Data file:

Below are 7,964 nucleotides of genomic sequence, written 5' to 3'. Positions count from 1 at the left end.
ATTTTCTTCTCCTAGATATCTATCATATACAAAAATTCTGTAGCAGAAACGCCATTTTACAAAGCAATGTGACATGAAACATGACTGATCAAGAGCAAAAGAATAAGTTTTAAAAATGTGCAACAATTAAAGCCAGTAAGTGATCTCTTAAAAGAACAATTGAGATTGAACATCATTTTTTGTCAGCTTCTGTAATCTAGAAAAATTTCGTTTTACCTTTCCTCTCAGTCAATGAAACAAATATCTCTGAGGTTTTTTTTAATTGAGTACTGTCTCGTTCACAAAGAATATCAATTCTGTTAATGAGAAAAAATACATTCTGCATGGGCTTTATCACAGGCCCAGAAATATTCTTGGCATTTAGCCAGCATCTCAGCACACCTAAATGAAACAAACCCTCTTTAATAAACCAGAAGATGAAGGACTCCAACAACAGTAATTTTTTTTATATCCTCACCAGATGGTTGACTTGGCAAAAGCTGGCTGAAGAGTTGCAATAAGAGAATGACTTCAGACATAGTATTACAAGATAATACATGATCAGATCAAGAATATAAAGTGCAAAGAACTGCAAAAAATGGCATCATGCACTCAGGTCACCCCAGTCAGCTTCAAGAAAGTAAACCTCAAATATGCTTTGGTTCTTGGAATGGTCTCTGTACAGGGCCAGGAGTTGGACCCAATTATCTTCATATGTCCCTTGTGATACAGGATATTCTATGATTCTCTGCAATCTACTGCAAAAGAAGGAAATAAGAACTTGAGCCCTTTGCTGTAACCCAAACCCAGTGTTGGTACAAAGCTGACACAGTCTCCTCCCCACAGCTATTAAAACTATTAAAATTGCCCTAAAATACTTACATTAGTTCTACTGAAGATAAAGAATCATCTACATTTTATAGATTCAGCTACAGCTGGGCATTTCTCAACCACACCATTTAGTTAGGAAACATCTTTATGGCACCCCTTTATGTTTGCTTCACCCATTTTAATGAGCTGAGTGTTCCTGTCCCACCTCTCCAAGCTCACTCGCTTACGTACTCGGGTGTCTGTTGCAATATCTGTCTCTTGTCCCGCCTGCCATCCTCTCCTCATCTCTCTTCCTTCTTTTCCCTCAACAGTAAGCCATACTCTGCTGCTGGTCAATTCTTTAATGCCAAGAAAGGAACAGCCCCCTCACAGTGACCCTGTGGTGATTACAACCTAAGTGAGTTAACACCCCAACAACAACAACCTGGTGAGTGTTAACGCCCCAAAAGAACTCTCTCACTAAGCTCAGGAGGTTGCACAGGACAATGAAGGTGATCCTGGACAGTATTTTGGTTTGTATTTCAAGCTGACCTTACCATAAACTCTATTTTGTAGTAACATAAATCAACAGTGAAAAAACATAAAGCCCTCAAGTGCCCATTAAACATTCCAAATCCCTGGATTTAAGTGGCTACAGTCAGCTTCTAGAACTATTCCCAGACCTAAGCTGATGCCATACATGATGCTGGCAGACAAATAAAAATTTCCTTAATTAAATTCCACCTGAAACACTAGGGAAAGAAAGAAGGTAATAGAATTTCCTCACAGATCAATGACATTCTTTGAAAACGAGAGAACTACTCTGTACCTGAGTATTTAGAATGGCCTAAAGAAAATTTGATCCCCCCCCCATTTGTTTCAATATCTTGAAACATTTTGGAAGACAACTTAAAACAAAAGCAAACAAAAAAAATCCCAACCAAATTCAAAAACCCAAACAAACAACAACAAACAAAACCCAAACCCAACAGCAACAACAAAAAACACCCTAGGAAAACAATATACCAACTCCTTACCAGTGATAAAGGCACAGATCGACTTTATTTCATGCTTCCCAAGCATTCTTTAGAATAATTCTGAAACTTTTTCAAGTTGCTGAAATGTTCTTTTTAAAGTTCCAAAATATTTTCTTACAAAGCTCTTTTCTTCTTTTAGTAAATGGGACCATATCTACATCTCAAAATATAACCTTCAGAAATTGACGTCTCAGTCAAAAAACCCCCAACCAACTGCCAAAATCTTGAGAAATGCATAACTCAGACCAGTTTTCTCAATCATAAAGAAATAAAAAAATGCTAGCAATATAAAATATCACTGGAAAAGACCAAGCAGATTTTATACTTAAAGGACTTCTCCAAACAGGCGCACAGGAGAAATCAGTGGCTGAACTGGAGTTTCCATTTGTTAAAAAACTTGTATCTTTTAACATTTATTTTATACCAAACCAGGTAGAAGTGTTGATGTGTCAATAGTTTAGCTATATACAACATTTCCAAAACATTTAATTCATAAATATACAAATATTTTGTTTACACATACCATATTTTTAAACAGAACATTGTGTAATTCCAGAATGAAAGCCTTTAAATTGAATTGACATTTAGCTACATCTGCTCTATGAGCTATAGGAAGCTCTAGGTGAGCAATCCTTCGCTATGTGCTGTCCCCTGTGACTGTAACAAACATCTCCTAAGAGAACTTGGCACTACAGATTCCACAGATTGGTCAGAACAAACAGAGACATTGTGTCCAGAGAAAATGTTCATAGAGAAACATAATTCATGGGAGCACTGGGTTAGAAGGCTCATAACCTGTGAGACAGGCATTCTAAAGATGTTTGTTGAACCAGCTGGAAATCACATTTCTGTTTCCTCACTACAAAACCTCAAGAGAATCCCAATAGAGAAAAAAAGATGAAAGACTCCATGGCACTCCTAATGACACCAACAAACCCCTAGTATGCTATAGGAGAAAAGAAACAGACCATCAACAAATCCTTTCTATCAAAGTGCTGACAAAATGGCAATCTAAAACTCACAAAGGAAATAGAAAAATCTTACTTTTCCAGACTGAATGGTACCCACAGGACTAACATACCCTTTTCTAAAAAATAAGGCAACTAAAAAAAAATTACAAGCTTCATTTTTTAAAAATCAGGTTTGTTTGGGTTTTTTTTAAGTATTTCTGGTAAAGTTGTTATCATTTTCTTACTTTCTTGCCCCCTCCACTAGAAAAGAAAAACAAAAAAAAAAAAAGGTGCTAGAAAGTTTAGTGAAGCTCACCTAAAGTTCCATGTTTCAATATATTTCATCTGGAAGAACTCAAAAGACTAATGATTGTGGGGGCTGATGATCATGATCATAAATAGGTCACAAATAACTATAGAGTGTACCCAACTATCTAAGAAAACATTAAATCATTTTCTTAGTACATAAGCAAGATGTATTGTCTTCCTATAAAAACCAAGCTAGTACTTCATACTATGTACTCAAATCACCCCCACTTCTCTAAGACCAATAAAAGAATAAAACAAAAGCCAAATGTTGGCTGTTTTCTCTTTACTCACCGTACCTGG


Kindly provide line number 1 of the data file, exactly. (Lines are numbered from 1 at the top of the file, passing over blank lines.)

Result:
Below are 7,964 nucleotides of genomic sequence, written 5' to 3'. Positions count from 1 at the left end.